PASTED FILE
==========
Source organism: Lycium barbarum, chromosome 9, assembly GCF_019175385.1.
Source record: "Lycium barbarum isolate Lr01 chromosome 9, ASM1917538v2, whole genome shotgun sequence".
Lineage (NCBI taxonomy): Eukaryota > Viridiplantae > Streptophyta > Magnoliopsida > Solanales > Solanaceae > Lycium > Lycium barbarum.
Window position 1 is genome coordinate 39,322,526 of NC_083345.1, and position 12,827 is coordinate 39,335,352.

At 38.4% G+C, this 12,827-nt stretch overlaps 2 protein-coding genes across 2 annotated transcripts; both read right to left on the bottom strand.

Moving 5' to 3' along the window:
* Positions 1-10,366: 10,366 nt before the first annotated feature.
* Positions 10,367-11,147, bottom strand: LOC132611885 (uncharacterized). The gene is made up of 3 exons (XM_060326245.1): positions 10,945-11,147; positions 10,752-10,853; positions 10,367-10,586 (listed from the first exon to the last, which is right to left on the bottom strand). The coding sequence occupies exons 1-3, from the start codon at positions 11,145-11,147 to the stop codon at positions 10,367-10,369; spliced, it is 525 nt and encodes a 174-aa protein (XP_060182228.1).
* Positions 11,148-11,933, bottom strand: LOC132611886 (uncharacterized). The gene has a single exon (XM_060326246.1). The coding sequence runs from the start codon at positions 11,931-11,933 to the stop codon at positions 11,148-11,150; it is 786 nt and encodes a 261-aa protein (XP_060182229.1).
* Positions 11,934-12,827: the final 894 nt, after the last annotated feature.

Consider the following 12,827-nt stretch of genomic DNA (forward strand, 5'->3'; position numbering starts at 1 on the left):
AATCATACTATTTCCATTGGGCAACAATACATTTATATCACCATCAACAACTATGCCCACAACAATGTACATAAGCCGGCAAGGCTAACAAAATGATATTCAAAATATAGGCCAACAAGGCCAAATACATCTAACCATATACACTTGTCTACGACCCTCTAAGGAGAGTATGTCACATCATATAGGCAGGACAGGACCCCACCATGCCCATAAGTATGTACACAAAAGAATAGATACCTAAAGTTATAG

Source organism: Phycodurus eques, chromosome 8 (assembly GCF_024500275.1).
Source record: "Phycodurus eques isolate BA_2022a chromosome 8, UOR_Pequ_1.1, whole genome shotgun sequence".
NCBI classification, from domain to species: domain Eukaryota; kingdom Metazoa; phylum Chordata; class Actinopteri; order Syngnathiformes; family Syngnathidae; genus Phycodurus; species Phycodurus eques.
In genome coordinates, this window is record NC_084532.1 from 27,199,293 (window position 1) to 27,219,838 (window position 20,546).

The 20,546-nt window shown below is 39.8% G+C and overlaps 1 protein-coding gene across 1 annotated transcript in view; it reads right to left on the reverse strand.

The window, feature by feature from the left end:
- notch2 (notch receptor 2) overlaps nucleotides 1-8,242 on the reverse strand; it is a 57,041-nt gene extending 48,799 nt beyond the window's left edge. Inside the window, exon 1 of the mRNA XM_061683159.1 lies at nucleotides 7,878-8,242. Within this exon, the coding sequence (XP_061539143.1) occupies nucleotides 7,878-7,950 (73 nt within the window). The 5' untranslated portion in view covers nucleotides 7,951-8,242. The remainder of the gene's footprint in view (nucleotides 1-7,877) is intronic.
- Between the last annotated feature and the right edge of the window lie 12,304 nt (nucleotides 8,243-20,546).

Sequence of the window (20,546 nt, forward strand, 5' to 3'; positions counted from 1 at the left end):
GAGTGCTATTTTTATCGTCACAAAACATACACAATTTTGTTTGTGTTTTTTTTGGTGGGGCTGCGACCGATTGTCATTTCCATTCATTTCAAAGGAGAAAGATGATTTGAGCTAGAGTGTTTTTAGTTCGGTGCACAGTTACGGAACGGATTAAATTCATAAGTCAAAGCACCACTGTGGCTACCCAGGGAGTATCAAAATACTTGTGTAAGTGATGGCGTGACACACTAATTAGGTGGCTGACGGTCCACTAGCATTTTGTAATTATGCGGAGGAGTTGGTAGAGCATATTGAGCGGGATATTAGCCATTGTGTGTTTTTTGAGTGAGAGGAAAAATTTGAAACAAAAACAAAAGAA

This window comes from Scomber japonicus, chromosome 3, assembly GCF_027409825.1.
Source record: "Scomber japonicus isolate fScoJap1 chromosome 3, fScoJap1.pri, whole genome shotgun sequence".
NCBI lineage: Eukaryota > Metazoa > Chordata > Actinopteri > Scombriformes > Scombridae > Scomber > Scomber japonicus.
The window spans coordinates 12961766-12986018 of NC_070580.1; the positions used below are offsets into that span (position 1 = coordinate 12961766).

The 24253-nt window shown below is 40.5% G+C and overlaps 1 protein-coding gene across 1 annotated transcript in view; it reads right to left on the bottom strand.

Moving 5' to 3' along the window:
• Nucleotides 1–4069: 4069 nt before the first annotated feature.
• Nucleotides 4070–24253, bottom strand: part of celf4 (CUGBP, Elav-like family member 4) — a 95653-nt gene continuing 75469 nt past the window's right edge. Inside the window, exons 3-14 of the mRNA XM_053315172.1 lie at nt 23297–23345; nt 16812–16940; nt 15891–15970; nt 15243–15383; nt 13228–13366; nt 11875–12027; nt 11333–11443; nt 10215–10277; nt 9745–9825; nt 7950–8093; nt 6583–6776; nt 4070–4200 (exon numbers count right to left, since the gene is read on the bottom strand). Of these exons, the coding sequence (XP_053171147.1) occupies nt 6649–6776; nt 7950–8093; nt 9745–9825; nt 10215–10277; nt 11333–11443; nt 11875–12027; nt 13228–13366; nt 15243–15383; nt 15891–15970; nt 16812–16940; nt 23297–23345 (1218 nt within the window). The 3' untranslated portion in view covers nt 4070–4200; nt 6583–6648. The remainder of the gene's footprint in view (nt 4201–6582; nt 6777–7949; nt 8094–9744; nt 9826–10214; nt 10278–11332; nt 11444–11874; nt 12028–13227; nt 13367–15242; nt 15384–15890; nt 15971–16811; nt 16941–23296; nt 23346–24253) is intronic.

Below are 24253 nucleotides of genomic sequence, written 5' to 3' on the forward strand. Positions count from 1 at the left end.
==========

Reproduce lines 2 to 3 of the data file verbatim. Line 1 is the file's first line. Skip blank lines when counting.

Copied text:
Source record: "Lycium barbarum isolate Lr01 chromosome 9, ASM1917538v2, whole genome shotgun sequence".
Lineage (NCBI taxonomy): Eukaryota > Viridiplantae > Streptophyta > Magnoliopsida > Solanales > Solanaceae > Lycium > Lycium barbarum.